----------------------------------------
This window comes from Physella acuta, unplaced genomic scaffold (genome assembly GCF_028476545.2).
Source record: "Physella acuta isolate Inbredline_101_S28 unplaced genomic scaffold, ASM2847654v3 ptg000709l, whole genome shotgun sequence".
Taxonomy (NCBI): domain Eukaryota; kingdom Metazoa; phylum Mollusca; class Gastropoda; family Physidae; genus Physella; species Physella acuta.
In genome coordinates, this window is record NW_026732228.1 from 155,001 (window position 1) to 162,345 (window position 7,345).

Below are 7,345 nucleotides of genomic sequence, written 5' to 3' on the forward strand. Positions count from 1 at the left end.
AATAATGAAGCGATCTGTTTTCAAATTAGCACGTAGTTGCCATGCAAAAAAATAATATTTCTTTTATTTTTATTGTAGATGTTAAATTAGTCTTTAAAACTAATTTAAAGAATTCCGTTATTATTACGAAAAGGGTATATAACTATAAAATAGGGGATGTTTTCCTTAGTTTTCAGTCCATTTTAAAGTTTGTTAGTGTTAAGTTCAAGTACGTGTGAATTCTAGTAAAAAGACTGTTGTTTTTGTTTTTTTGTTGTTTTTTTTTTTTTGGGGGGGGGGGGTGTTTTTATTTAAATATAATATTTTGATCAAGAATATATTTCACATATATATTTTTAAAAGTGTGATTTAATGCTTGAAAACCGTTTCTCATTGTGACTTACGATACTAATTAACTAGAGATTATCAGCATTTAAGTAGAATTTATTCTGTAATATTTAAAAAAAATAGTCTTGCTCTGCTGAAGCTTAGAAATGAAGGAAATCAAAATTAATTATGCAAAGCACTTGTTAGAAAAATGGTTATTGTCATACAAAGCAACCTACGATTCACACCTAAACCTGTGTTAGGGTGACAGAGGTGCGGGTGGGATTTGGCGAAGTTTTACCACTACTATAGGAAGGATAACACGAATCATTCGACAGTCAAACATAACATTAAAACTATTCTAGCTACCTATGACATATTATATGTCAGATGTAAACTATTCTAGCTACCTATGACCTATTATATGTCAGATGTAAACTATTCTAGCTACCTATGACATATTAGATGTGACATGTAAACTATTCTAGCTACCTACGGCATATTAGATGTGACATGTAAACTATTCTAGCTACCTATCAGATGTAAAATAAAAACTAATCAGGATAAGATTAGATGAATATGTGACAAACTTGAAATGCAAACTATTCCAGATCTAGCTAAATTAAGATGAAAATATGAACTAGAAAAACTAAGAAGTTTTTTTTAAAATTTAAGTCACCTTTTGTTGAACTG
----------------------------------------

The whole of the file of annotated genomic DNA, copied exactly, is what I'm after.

This window comes from Physella acuta, unplaced genomic scaffold (genome assembly GCF_028476545.2).
Source record: "Physella acuta isolate Inbredline_101_S28 unplaced genomic scaffold, ASM2847654v3 ptg000709l, whole genome shotgun sequence".
Taxonomy (NCBI): domain Eukaryota; kingdom Metazoa; phylum Mollusca; class Gastropoda; family Physidae; genus Physella; species Physella acuta.
In genome coordinates, this window is record NW_026732228.1 from 155,001 (window position 1) to 162,345 (window position 7,345).

Below are 7,345 nucleotides of genomic sequence, written 5' to 3' on the forward strand. Positions count from 1 at the left end.
AATAATGAAGCGATCTGTTTTCAAATTAGCACGTAGTTGCCATGCAAAAAAATAATATTTCTTTTATTTTTATTGTAGATGTTAAATTAGTCTTTAAAACTAATTTAAAGAATTCCGTTATTATTACGAAAAGGGTATATAACTATAAAATAGGGGATGTTTTCCTTAGTTTTCAGTCCATTTTAAAGTTTGTTAGTGTTAAGTTCAAGTACGTGTGAATTCTAGTAAAAAGACTGTTGTTTTTGTTTTTTTGTTGTTTTTTTTTTTTTGGGGGGGGGGGGTGTTTTTATTTAAATATAATATTTTGATCAAGAATATATTTCACATATATATTTTTAAAAGTGTGATTTAATGCTTGAAAACCGTTTCTCATTGTGACTTACGATACTAATTAACTAGAGATTATCAGCATTTAAGTAGAATTTATTCTGTAATATTTAAAAAAAATAGTCTTGCTCTGCTGAAGCTTAGAAATGAAGGAAATCAAAATTAATTATGCAAAGCACTTGTTAGAAAAATGGTTATTGTCATACAAAGCAACCTACGATTCACACCTAAACCTGTGTTAGGGTGACAGAGGTGCGGGTGGGATTTGGCGAAGTTTTACCACTACTATAGGAAGGATAACACGAATCATTCGACAGTCAAACATAACATTAAAACTATTCTAGCTACCTATGACATATTATATGTCAGATGTAAACTATTCTAGCTACCTATGACCTATTATATGTCAGATGTAAACTATTCTAGCTACCTATGACATATTAGATGTGACATGTAAACTATTCTAGCTACCTACGGCATATTAGATGTGACATGTAAACTATTCTAGCTACCTATCAGATGTAAAATAAAAACTAATCAGGATAAGATTAGATGAATATGTGACAAACTTGAAATGCAAACTATTCCAGATCTAGCTAAATTAAGATGAAAATATGAACTAGAAAAACTAAGAAGTTTTTTTTAAAATTTAAGTCACCTTTTGTTGAACTG